1. For a recent review of this area see: Henglein, A., Top. Curr. Chem.
143, 113 (1988).
Dougall, J. E. Mac, Eckert, H., Stucky, G. D., Herron, N., Wang, Y., Moller, K., Bein, T., Cox, D., J Am. Chem. Soc.
111, 8006 (1989), and references therein.
3. For a recent review see: Ploog, K., Angew. Chem. Int. Ed. Engl.
27, 593 (1988).
Wang, Y., Herron, N., Mahler, W., Suna, A., J. Opt. Soc. Am. B.
4, 808 (1989).
Zeolite Y is structurally derived from sodalite units which are joined through double 6 rings, and this arrangement yields the formation of "Supercages" with diameters of 13Å, and pore opening of 8A. Like wise zeolite A is formed by sodalite units, that are joined through double 4 rings, while this arrangement gives rise to the formation of “α” with 4Å openings and 10Å. See Figure 1 for a description of the sodalite structure and for a complete introduction to zeolites see: Breck, D. W., Zeolit Molecular Sives, (John Wiley & Sons, New York, 1974).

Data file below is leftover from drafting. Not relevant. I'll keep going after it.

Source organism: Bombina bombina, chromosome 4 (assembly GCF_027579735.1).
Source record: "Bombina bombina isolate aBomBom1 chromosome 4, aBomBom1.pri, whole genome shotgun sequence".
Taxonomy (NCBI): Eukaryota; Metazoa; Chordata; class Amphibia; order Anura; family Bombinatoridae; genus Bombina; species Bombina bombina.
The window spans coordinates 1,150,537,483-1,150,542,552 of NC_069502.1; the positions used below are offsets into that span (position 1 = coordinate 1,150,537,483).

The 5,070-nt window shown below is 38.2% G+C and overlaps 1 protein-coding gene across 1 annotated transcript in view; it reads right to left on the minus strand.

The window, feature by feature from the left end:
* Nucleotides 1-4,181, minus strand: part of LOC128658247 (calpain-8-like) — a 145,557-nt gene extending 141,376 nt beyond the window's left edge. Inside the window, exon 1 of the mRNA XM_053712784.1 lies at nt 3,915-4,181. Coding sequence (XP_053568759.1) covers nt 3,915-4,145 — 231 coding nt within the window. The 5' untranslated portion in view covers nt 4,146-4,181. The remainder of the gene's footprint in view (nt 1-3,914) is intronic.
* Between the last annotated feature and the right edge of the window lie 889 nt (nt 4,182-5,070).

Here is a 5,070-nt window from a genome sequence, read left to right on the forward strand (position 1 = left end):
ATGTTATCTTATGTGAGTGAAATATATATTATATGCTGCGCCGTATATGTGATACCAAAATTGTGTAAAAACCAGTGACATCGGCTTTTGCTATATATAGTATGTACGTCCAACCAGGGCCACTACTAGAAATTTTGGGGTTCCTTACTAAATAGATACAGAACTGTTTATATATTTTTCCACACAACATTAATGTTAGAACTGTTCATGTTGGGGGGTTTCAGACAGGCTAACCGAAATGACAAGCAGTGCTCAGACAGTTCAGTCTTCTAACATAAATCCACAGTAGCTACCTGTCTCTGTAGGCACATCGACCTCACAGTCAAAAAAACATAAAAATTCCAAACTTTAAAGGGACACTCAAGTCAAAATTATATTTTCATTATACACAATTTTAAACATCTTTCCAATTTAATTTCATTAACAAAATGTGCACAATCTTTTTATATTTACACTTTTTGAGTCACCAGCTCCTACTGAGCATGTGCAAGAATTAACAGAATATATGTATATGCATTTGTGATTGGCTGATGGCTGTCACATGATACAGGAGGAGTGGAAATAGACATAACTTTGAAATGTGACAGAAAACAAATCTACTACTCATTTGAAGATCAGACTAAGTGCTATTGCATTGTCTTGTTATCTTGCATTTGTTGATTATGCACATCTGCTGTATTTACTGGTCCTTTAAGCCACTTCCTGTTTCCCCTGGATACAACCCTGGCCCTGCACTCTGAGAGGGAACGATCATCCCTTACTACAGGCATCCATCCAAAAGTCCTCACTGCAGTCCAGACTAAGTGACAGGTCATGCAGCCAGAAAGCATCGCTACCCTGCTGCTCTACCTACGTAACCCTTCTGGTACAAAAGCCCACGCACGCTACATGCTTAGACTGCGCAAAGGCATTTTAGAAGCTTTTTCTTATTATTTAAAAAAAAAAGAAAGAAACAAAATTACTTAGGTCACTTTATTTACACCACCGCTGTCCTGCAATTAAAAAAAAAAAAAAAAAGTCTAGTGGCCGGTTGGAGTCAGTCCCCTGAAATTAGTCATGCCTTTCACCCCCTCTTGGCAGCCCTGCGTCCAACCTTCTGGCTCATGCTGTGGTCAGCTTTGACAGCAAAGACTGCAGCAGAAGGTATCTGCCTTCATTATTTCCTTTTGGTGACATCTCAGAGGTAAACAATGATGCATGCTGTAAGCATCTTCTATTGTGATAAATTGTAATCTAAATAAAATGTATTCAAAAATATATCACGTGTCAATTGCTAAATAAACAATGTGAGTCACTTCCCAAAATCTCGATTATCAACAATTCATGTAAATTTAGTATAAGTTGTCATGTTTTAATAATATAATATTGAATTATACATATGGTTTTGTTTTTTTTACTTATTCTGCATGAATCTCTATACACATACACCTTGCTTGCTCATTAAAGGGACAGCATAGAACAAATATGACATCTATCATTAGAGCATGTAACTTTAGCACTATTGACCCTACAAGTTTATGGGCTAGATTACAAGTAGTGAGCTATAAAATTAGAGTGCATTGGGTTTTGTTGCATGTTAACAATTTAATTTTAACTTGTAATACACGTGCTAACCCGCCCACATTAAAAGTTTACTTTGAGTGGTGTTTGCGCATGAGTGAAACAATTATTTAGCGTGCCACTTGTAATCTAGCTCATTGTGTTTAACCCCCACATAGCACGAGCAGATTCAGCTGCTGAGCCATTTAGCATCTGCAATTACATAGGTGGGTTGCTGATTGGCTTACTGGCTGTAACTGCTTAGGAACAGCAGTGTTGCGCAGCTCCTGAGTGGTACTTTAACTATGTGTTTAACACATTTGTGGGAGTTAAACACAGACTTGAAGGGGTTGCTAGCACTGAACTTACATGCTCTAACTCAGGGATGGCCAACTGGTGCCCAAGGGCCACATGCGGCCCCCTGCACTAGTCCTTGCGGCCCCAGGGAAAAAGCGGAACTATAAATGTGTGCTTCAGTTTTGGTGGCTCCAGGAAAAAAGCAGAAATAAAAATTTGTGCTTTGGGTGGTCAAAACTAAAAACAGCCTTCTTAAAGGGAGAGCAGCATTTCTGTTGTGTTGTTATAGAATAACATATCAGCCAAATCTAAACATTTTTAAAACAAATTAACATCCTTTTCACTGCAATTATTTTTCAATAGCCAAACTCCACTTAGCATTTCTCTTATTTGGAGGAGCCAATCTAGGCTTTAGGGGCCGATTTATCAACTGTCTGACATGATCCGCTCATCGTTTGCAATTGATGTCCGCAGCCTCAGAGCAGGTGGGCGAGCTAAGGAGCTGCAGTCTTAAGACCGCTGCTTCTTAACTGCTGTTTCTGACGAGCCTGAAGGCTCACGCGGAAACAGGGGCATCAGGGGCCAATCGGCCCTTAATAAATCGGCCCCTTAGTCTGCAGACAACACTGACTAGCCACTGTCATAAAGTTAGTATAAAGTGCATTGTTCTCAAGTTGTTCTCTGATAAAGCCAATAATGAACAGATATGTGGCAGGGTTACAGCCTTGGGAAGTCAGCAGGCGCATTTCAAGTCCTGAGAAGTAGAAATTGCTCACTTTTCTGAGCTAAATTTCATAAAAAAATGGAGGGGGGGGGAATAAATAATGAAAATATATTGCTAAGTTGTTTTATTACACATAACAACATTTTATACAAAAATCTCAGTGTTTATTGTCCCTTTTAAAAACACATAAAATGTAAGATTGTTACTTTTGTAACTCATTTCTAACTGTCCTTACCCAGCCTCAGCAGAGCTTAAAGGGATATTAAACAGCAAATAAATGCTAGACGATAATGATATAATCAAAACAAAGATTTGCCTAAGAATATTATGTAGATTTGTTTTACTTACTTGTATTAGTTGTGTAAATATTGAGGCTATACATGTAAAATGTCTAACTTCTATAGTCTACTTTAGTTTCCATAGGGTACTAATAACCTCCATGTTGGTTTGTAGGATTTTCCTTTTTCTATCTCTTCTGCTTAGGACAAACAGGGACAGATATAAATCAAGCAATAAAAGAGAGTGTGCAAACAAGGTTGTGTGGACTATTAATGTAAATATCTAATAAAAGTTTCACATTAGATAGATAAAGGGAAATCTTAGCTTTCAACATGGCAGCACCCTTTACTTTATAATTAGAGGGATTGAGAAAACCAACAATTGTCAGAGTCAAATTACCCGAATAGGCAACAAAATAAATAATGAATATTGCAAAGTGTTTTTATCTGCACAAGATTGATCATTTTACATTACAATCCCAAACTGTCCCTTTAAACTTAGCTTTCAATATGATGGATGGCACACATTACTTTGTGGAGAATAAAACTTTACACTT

6. This composition has previously been reported, JCPDS card #24,1439. The ZnSe boralite and all the mixed systems are reported for the first time.
7. Note that ZnB2O4, JCPDS card #9,107, could not be reproduced by solid state reaction. The stoichiometry to produce ZnB2O4 gave a mixture of ZnO and ZnB4O7 at 600°C as judged by X-ray powder diffraction.
Mel'nikov, O. K., Litvin, B. N., and Fedosva, S. P., in Hydrofthermal Synthis of Crystals, edited by lobachev, A. N. (Constilants Bureau, New York, 1971) p. 119.
Smith-Verdier, P., S. Garcia-Blanco Z. Kristallogr.
151, 175 (1980).
Larson, A. C., Dreele, R. B. Von, GSAS Users Guide, Los Alamos Report, LAUR 86-748 (1988)